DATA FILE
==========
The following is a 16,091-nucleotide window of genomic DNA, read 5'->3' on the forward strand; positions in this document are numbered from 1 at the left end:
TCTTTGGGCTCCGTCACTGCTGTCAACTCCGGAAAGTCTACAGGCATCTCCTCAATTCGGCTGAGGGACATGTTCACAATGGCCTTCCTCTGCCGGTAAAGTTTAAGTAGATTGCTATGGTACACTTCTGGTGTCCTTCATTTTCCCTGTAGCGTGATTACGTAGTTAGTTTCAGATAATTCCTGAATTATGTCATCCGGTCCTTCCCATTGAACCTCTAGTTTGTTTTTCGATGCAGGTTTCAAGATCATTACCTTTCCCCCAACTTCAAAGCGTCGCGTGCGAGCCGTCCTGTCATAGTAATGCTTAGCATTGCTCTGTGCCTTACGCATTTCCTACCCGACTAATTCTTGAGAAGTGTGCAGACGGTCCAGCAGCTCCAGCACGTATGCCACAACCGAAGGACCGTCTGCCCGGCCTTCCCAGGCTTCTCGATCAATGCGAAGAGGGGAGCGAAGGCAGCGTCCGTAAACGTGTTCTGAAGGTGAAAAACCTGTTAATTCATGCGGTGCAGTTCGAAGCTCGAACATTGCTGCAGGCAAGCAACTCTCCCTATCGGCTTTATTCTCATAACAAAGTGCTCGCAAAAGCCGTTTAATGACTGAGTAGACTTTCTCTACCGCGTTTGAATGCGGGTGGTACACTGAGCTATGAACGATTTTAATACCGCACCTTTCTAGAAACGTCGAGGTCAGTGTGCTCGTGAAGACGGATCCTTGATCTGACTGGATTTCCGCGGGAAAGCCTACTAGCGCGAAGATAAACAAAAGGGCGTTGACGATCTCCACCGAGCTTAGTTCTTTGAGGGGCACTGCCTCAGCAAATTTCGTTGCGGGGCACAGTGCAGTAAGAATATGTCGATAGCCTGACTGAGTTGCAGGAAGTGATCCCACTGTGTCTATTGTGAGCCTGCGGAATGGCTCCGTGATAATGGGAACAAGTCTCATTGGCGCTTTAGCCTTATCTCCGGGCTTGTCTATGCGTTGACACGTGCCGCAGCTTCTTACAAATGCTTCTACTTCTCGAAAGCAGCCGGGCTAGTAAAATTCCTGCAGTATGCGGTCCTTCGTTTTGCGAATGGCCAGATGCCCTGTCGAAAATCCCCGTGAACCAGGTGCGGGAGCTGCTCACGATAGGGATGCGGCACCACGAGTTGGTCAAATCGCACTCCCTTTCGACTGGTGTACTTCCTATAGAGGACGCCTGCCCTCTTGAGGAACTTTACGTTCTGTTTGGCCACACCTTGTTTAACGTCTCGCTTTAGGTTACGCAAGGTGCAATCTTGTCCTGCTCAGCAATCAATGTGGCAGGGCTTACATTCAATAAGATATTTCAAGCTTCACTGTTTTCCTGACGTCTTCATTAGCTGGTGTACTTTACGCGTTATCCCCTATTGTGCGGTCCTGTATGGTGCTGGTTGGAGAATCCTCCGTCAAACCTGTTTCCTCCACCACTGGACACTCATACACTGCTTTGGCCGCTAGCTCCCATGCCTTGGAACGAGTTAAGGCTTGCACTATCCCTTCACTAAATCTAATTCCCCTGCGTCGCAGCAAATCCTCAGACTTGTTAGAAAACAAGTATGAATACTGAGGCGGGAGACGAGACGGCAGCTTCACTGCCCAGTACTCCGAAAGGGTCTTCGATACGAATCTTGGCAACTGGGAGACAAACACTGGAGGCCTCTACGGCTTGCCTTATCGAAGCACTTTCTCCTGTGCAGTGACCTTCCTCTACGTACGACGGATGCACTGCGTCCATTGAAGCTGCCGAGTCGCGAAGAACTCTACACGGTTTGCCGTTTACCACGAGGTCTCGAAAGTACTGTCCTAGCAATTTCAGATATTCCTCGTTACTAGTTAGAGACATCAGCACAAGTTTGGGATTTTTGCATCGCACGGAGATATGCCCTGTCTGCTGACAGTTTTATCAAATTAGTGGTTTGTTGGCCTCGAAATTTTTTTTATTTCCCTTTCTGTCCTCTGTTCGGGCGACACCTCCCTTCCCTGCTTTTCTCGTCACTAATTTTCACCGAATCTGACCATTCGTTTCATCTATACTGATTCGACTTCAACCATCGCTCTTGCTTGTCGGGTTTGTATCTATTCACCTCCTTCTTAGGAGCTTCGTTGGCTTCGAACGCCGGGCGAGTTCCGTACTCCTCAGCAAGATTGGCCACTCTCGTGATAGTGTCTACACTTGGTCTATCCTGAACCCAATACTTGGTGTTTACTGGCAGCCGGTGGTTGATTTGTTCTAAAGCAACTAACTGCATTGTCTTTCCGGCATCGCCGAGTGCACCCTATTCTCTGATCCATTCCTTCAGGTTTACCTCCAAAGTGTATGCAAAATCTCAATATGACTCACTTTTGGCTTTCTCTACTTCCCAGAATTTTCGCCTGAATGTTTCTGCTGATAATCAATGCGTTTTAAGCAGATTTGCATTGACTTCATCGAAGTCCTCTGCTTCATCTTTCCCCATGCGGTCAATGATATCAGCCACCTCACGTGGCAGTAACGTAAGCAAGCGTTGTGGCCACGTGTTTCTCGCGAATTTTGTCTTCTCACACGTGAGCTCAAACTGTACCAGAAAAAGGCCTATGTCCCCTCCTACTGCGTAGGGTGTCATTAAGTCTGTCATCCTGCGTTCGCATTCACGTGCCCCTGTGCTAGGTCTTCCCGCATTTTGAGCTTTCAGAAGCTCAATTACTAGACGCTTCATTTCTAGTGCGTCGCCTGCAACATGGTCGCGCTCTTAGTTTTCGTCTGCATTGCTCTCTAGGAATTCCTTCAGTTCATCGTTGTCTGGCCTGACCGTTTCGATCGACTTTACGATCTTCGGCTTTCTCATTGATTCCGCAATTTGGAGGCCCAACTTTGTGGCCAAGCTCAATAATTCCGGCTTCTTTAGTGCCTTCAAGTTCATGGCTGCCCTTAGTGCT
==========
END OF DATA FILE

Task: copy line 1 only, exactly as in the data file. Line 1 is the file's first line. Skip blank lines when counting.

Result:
The following is a 16,091-nucleotide window of genomic DNA, read 5'->3' on the forward strand; positions in this document are numbered from 1 at the left end: